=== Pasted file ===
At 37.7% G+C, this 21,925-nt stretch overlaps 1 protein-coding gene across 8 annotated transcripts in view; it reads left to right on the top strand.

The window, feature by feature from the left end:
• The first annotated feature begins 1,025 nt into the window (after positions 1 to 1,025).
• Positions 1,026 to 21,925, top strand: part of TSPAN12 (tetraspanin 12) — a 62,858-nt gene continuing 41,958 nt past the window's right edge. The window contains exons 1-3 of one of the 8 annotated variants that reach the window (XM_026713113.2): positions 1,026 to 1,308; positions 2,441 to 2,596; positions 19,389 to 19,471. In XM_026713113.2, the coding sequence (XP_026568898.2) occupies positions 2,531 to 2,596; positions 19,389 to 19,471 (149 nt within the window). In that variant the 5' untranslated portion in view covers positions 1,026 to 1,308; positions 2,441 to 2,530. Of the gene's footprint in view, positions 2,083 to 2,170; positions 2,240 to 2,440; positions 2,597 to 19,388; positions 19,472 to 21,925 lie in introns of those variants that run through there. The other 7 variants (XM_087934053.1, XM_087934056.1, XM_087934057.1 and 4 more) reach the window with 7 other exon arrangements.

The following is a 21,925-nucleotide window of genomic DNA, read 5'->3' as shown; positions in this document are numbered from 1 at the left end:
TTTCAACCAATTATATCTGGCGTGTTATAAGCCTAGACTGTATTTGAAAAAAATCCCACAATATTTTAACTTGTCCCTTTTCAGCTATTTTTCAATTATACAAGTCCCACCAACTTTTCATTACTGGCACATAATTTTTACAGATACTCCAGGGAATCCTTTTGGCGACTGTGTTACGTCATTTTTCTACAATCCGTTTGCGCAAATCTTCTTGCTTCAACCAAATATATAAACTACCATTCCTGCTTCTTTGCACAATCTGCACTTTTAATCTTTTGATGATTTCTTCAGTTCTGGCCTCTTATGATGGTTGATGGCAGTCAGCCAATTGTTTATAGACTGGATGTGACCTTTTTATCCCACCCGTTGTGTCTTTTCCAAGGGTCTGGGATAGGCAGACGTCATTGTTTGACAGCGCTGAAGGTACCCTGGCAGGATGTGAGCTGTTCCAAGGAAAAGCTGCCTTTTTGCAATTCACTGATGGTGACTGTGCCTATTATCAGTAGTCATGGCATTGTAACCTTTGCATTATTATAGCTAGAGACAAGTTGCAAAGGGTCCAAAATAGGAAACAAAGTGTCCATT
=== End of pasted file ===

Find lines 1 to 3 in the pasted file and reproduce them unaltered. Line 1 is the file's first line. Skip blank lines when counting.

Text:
At 37.7% G+C, this 21,925-nt stretch overlaps 1 protein-coding gene across 8 annotated transcripts in view; it reads left to right on the top strand.

The window, feature by feature from the left end:
• The first annotated feature begins 1,025 nt into the window (after positions 1 to 1,025).